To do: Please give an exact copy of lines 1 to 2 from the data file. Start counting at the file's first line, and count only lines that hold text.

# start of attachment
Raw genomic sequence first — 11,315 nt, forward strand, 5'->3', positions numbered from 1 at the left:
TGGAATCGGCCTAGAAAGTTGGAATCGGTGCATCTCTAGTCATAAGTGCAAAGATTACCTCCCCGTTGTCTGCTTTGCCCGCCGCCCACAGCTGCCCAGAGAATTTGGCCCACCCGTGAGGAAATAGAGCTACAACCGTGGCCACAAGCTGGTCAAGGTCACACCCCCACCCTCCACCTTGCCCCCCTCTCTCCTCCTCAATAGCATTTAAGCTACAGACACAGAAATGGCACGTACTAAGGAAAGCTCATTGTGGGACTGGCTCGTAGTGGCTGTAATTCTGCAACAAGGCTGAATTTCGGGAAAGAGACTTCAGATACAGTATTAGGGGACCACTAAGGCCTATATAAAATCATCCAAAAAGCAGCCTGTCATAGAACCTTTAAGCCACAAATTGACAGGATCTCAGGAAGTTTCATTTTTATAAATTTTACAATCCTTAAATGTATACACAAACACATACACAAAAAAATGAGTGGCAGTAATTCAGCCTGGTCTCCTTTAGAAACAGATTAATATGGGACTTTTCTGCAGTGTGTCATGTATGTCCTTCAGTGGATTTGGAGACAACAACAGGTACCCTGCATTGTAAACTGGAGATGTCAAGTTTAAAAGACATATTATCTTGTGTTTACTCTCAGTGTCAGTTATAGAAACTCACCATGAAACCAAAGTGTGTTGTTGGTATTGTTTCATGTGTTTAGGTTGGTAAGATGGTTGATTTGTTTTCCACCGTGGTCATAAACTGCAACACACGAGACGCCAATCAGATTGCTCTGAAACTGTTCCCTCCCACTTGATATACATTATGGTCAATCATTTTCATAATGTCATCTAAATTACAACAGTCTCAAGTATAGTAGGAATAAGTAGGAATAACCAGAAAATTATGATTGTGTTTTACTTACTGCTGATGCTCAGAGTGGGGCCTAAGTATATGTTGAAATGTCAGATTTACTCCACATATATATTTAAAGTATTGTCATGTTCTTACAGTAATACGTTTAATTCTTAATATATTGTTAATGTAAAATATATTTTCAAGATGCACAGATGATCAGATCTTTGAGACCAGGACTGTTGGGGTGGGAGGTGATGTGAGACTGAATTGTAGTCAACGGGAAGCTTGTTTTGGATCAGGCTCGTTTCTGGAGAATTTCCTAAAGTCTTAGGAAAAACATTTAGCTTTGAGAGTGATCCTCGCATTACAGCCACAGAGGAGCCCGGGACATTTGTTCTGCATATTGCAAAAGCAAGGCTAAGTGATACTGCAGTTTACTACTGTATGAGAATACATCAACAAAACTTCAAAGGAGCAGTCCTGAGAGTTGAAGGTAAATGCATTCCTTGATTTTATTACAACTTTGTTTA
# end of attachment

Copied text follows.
Raw genomic sequence first — 11,315 nt, forward strand, 5'->3', positions numbered from 1 at the left:
TGGAATCGGCCTAGAAAGTTGGAATCGGTGCATCTCTAGTCATAAGTGCAAAGATTACCTCCCCGTTGTCTGCTTTGCCCGCCGCCCACAGCTGCCCAGAGAATTTGGCCCACCCGTGAGGAAATAGAGCTACAACCGTGGCCACAAGCTGGTCAAGGTCACACCCCCACCCTCCACCTTGCCCCCCTCTCTCCTCCTCAATAGCATTTAAGCTACAGACACAGAAATGGCACGTACTAAGGAAAGCTCATTGTGGGACTGGCTCGTAGTGGCTGTAATTCTGCAACAAGGCTGAATTTCGGGAAAGAGACTTCAGATACAGTATTAGGGGACCACTAAGGCCTATATAAAATCATCCAAAAAGCAGCCTGTCATAGAACCTTTAAGCCACAAATTGACAGGATCTCAGGAAGTTTCATTTTTATAAATTTTACAATCCTTAAATGTATACACAAACACATACACAAAAAAATGAGTGGCAGTAATTCAGCCTGGTCTCCTTTAGAAACAGATTAATATGGGACTTTTCTGCAGTGTGTCATGTATGTCCTTCAGTGGATTTGGAGACAACAACAGGTACCCTGCATTGTAAACTGGAGATGTCAAGTTTAAAAGACATATTATCTTGTGTTTACTCTCAGTGTCAGTTATAGAAACTCACCATGAAACCAAAGTGTGTTGTTGGTATTGTTTCATGTGTTTAGGTTGGTAAGATGGTTGATTTGTTTTCCACCGTGGTCATAAACTGCAACACACGAGACGCCAATCAGATTGCTCTGAAACTGTTCCCTCCCACTTGATATACATTATGGTCAATCATTTTCATAATGTCATCTAAATTACAACAGTCTCAAGTATAGTAGGAATAAGTAGGAATAACCAGAAAATTATGATTGTGTTTTACTTACTGCTGATGCTCAGAGTGGGGCCTAAGTATATGTTGAAATGTCAGATTTACTCCACATATATATTTAAAGTATTGTCATGTTCTTACAGTAATACGTTTAATTCTTAATATATTGTTAATGTAAAATATATTTTCAAGATGCACAGATGATCAGATCTTTGAGACCAGGACTGTTGGGGTGGGAGGTGATGTGAGACTGAATTGTAGTCAACGGGAAGCTTGTTTTGGATCAGGCTCGTTTCTGGAGAATTTCCTAAAGTCTTAGGAAAAACATTTAGCTTTGAGAGTGATCCTCGCATTACAGCCACAGAGGAGCCCGGGACATTTGTTCTGCATATTGCAAAAGCAAGGCTAAGTGATACTGCAGTTTACTACTGTATGAGAATACATCAACAAAACTTCAAAGGAGCAGTCCTGAGAGTTGAAGGTAAATGCATTCCTTGATTTTATTACAACTTTGTTTA